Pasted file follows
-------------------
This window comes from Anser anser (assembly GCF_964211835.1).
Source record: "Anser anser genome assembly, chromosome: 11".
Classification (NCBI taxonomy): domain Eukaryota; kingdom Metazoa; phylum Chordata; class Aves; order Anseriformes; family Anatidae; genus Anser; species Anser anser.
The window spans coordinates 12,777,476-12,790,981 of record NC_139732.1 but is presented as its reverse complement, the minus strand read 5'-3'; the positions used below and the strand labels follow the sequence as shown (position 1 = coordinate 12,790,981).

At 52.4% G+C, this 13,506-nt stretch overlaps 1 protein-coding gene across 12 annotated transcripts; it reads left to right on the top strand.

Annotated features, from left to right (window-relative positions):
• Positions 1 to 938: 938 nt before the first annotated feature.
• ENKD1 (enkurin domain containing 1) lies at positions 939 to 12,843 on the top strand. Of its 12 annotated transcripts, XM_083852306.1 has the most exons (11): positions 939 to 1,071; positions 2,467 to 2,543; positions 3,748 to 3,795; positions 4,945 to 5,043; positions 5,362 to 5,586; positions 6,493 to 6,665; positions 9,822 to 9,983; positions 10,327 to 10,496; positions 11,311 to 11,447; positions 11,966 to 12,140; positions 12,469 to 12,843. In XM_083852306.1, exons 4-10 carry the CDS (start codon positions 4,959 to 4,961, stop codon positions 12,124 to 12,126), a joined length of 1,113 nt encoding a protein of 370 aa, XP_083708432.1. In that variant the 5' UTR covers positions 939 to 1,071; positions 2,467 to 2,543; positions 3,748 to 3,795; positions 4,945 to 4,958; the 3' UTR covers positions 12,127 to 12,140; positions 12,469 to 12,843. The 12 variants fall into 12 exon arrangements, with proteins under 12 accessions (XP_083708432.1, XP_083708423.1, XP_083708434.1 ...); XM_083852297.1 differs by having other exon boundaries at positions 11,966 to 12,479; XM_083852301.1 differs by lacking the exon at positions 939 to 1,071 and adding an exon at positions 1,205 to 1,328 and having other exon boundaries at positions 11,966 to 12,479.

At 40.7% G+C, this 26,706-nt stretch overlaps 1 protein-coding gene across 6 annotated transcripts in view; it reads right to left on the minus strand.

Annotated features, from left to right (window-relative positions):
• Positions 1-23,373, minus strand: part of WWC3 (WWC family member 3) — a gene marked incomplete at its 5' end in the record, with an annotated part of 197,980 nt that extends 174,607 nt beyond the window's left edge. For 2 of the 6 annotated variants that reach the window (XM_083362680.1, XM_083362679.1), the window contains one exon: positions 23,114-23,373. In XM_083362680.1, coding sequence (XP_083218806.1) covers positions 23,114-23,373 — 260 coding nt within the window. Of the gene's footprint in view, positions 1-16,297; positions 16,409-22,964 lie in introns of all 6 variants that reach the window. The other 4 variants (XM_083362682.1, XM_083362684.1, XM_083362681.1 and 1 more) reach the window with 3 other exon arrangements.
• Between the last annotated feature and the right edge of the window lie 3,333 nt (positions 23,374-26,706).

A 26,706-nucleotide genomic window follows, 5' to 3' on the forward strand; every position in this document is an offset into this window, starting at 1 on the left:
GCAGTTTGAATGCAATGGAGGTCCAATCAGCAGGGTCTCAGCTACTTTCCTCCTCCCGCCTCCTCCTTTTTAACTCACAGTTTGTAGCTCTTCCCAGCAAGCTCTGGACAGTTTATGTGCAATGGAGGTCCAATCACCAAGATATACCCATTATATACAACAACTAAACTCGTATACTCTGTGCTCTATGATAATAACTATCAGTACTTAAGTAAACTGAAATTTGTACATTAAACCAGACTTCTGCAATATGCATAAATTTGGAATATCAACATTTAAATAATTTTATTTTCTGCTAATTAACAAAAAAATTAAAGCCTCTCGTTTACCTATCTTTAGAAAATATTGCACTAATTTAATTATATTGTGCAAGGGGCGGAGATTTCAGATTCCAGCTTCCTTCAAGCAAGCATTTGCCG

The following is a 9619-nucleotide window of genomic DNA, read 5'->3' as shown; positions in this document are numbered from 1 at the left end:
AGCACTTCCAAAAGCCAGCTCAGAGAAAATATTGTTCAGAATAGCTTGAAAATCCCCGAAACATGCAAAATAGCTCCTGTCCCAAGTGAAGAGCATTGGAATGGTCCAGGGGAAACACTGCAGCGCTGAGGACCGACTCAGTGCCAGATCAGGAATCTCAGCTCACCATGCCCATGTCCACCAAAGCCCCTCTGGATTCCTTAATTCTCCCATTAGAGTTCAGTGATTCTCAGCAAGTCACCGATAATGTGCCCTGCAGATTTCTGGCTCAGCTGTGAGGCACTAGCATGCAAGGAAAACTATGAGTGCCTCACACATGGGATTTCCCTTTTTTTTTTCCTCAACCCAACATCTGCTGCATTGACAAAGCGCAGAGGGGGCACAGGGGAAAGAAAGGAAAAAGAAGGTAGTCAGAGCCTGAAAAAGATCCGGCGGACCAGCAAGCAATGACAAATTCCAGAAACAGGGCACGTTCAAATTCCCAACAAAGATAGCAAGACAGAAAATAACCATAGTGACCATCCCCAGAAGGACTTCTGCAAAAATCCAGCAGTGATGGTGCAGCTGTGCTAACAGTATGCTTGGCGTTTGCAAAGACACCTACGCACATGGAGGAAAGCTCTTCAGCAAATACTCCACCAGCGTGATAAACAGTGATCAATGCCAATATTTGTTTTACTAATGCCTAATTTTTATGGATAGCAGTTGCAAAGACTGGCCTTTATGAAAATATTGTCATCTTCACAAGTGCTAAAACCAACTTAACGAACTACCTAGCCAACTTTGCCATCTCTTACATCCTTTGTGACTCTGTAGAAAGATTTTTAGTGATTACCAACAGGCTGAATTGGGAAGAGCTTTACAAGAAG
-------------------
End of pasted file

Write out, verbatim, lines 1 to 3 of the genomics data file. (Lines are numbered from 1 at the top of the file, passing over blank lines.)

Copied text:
This window comes from Anser anser (assembly GCF_964211835.1).
Source record: "Anser anser genome assembly, chromosome: 11".
Classification (NCBI taxonomy): domain Eukaryota; kingdom Metazoa; phylum Chordata; class Aves; order Anseriformes; family Anatidae; genus Anser; species Anser anser.